Description:The dermal filler market continues to grow every year and with over 94% of the soft Dermal filler market being the hyaluronic acid products (HA) adding these safe, simple to perform injection procedures is beneficial to any healthcare professional looking to expand their skills or integrate within their practice. Worldwide, the global dermal filler market is 2x greater than the Botulinum Toxin sales. With over 20 years' experience in Dermal Filler training and a record of successfully graduating over 100,000 medical professionals (Physicians, Nurses, Nurse Practitioners, Dentists and other licensed healthcare professionals) you can be assured that our Comprehensive Dermal Filler workshops will give you everything you are looking for in a CME workshop.
To start, you will thoroughly understand how to differentiate from among the variety of dermal fillers available and know which product will best suit your patients. Learn how to evaluate Dermal Fillers based on their “G-Prime” and be able to determine the appropriate product choice and placement of an HA dermal filler to match specific patient needs and indications. This workshop provides very intensive didactic material in the morning and following lunch in the afternoon you will spend ample time practicing these injections on volunteers until you are comfortable with the technique. You will be closely supervised and instructed during this time.
Program Overview:The Hands-On Dermal Filler seminar is a combination lecture and workshop where learners will participate in didactic lectures in the morning followed by hands on training in the afternoon. Learners will understand how to use Dermal Fillers for various cosmetic indications and will also gain a proficiency in the administration as well. The purpose of the training is to help learners provide enhanced patient care to those who present themselves with various cosmetic conditions. Procedures which have not been taught in their previous medical education.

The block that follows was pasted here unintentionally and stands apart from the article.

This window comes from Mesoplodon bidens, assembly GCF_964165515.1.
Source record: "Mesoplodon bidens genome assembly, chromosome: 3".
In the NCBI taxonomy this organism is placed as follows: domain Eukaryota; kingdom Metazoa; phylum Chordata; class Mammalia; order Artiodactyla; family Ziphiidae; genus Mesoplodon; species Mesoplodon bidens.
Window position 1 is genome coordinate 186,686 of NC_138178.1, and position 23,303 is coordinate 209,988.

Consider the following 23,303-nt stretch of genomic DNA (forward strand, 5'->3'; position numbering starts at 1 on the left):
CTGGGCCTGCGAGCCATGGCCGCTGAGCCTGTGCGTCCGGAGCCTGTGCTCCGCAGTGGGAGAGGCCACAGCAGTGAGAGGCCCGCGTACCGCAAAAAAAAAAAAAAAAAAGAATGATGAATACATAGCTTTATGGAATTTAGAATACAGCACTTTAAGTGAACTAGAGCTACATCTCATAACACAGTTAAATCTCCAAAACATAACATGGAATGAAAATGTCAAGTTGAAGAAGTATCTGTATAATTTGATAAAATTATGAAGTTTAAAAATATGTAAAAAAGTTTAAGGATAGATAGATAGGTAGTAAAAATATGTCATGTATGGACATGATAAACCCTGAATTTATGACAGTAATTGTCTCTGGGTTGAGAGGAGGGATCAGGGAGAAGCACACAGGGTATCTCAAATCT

Learning Outcome:To provide learners with a foundation for following correct standards of care and to learn proper methods to safely administer Dermal Fillers.
Educational Objectives:• Practice procedures such as dermal filler injections competently, safely, and effectively for their patient. Each participant will understand and learn how to avoid risks and associated complications with these treatments.• Identify the generally accepted protocols for the administration of the HA dermal fillers for various aesthetic conditions. Learn the proper guidelines for the acquisition, patient charting, administration issues (i.e. medical intake forms, informed consents) and the corrective measures for adverse events.• Identify the mechanism of action and basic facial anatomy, differences between the product characteristics and areas of injection, patient preferences, managing expectations, and after care for follow up after the dermal filler procedure. • Assess who is a candidate for the dermal filler procedure, patient benefits, and anatomical areas that dermal fillers are acceptable for treatment. Increase patient awareness and offer enhanced patient care in relation to the dermal filler procedure and their desires aesthetically.